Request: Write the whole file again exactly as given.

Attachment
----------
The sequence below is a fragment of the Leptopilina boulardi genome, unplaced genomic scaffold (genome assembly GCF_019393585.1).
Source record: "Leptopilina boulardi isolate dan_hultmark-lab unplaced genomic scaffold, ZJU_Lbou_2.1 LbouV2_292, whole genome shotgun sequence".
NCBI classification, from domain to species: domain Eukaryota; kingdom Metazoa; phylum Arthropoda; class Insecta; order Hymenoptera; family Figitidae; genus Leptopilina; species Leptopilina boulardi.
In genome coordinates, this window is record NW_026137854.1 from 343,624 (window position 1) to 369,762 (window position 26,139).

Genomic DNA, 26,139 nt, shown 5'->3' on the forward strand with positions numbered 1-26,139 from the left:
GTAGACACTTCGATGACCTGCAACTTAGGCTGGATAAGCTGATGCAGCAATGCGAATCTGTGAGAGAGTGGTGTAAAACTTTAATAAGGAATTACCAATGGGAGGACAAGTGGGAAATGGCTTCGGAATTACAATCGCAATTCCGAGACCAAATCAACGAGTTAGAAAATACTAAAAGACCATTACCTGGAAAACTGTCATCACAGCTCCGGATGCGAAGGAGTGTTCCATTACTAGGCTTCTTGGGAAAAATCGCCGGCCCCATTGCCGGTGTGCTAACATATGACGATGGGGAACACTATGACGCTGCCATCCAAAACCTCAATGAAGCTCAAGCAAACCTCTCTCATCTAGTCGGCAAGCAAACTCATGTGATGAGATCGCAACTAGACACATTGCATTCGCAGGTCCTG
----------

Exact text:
The sequence below is a fragment of the Leptopilina boulardi genome, unplaced genomic scaffold (genome assembly GCF_019393585.1).
Source record: "Leptopilina boulardi isolate dan_hultmark-lab unplaced genomic scaffold, ZJU_Lbou_2.1 LbouV2_292, whole genome shotgun sequence".
NCBI classification, from domain to species: domain Eukaryota; kingdom Metazoa; phylum Arthropoda; class Insecta; order Hymenoptera; family Figitidae; genus Leptopilina; species Leptopilina boulardi.
In genome coordinates, this window is record NW_026137854.1 from 343,624 (window position 1) to 369,762 (window position 26,139).

Genomic DNA, 26,139 nt, shown 5'->3' on the forward strand with positions numbered 1-26,139 from the left:
GTAGACACTTCGATGACCTGCAACTTAGGCTGGATAAGCTGATGCAGCAATGCGAATCTGTGAGAGAGTGGTGTAAAACTTTAATAAGGAATTACCAATGGGAGGACAAGTGGGAAATGGCTTCGGAATTACAATCGCAATTCCGAGACCAAATCAACGAGTTAGAAAATACTAAAAGACCATTACCTGGAAAACTGTCATCACAGCTCCGGATGCGAAGGAGTGTTCCATTACTAGGCTTCTTGGGAAAAATCGCCGGCCCCATTGCCGGTGTGCTAACATATGACGATGGGGAACACTATGACGCTGCCATCCAAAACCTCAATGAAGCTCAAGCAAACCTCTCTCATCTAGTCGGCAAGCAAACTCATGTGATGAGATCGCAACTAGACACATTGCATTCGCAGGTCCTG